One Thousand Scents

Friday, August 08, 2008

Sunrise, Sunset: Bulgari Pour Homme and Bulgari Pour Homme Soir

I'm very fond of some of the Bulgari fragrances, to say the least. Their first, the green-tea one, was so new and fascinating that I bought it the same day I first smelled it. (It's hard to believe that there was a time when a green-tea scent was original or uncommon, and yet that's the case.) Their brainy black-tea-and-rubber scent, Bulgari Black, had a similar effect on me, and I'm so addicted to Omnia that I bought it three times (twice as part of a set of miniatures, and one full-sized bottle at a discounter) so that I'd never run out.

I can't remember when I first tried Bulgari Pour Homme; it might have been shortly after its launch in 1995, or I might have waited a while. Maybe I smelled it and promptly forgot about it. It's nice and refined, and grown-up and subtle, and consequently so uninteresting as to leave hardly any impression at all.

I understand that not everybody approaches the fragrance counter in the same way I do. Most men, if they even think about a scent, are just looking for something that smells good and will attract people to them. I've been pretty much obsessive about scent for nearly thirty years now, and as a result, decent-smelling, theoretically sexually attractive scents aren't enough, because I've tried hundreds and hundreds of them. I need to smell new fragrances. I need them to be strikingly original; they have to stand out from the crowd. They have to compel me to wear them and therefore buy them. They don't have to be loud or insistent, but they have to be new.

Bulgari Pour Homme is kind of soapy and kind of fresh, with a kind of masculine floral middle and a kind of musky base. There's supposedly a darjeeling tea note in there, tea being the Bulgari signature, but it's not a dominant element, to say the least. (The notes, according to the invaluable Basenotes, are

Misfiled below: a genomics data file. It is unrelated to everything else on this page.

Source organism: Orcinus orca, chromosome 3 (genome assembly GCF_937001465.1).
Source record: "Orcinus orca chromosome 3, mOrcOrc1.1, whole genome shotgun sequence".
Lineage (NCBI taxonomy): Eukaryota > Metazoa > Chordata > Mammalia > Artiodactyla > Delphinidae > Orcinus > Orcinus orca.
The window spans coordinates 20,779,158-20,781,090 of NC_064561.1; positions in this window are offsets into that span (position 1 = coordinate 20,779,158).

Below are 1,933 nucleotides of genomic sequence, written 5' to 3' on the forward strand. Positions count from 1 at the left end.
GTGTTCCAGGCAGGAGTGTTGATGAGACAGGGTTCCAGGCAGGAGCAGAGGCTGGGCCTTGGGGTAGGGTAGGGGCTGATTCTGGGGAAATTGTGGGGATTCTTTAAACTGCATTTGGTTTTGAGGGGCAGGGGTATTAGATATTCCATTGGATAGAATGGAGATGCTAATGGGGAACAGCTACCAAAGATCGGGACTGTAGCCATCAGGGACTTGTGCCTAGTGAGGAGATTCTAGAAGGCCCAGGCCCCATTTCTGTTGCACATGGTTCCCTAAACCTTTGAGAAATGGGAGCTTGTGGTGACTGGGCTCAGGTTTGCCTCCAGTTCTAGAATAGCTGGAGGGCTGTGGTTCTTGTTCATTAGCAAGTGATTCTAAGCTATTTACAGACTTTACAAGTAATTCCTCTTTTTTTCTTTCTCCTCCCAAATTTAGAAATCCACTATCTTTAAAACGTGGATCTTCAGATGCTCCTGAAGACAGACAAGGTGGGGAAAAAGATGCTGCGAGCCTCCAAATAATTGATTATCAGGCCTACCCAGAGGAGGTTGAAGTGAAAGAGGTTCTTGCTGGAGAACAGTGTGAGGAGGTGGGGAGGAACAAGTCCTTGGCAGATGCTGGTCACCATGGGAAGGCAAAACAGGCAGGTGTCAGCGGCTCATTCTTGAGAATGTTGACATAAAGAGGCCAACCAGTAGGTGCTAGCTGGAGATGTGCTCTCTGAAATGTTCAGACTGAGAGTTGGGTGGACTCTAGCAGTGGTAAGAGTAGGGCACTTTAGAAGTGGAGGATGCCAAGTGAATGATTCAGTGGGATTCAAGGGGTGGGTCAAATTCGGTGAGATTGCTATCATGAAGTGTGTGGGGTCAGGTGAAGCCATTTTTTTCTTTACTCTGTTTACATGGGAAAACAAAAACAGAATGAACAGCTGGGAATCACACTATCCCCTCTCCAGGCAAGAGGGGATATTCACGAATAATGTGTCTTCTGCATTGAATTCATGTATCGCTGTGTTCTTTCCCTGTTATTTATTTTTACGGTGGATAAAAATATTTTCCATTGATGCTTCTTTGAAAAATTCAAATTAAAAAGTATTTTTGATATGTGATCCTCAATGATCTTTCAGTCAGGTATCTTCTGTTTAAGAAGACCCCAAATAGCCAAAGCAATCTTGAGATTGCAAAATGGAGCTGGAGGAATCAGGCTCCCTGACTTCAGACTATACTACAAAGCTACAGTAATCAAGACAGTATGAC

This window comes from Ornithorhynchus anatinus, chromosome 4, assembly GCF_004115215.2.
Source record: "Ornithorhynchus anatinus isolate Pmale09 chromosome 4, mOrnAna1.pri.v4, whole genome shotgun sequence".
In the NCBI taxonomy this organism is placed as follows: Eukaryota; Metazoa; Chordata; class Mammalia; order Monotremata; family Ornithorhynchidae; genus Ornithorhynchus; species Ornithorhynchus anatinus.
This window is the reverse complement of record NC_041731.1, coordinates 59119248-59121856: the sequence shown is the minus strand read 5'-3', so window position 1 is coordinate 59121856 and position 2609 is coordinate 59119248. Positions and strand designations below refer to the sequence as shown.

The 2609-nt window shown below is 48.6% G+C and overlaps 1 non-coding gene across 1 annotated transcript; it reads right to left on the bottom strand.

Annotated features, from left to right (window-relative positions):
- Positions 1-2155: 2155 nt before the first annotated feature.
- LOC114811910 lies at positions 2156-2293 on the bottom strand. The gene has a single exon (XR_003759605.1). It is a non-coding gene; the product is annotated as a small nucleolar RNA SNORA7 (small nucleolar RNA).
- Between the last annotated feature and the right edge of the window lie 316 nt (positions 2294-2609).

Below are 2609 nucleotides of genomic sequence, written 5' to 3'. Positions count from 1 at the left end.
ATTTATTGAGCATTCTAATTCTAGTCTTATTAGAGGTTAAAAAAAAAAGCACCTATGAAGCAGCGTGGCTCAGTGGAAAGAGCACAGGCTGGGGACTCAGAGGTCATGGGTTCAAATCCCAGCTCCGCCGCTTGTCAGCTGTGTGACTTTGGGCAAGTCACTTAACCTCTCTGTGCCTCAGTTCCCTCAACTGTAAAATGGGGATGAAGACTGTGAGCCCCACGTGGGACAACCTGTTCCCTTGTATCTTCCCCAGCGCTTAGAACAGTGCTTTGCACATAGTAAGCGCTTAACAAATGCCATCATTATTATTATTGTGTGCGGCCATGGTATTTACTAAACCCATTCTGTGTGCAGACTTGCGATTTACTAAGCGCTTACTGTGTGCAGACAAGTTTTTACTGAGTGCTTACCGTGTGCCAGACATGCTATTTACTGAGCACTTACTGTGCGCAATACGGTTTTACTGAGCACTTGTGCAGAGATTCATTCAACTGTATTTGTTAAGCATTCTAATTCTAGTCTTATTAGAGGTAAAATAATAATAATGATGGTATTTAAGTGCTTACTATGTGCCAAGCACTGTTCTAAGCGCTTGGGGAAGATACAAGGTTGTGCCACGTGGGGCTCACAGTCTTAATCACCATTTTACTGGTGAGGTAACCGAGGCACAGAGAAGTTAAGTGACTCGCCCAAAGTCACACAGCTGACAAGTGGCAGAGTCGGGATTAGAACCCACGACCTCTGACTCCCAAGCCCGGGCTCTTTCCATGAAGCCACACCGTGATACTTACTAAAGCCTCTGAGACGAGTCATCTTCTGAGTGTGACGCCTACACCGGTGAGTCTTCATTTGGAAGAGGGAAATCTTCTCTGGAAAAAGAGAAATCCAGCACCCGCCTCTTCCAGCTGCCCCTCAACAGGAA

Top Notes: Bergamot, Orange Blossom, Blackcurrant Flower, Darjeeling Tea, Water Lily, Muguet. Middle Notes: Cardamom, Rose Wood, Pepper, Red Iris, Guaiac Wood. Base Notes: Transparent Amber and Musk.

This tells me nothing of any worth.)

Bulgari Pour Homme isn't one of the standard fresh scents aimed at young men; it's considerably more sophisticated than that. It's made with care and intelligence. Nevertheless, there are a great many scents on the market that smell more or less like it. I can't quite imagine anyone sniffing the air around you and saying, "Wow!" while you're wearing it, or compulsively grabbing your wrist or snuggling into your neck for a nice long inhale. It's just one of those scents that's there when you wear it, and if that's the sort of thing you're looking for, then it's as good as any other.

You'd think that a scent with "Soir" in the title, "soir" being the French word for "evening", would be dark and sexy and maybe a little mysterious. If you thought that about Bulgari Pour Homme Soir, which hit the shelves a couple of years ago, you'd be wrong. I'll give the company credit for not making a flanker that has nothing to do with the original scent but merely coasts on its name; the Soir is clearly a variant of the original. The trouble is that it's not an especially dramatic variant. It is a little darker, and if you had to decide which was the day scent and which the night, you could do it. But nothing about the Soir says "Black-tie gala" or "Sexy nighttime fun!" What, they couldn't up the dosage of the base notes, thread some tobacco and cedar through it, maybe toss in a little patchouli?

The bottles, as is more or less invariably the case with Bulgari (a jeweller, and therefore sensitive to image and design), are gorgeous, of a piece with and yet subtly different from the unisex tea scents and the original women's scent, as well as Bulgari Blu. (When you see the bottle for Bulgari Blu Pour Homme, you wouldn't link it to the green-tea bottle, unless you saw the women's version of Blu first, which represents an intermediate stage between the two in the evolution of the bottle.) Who would have thought you could wring so many changes out of such a simple idea?

I feel like I need to repeat myself on this; both Bulgari Pour Homme and Bulgari Pour Homme Soir are decent, respectable, well-made men's fragrances, and they're certainly more appealing than much of what has hit the market in the last fifteen years. But you could do better.

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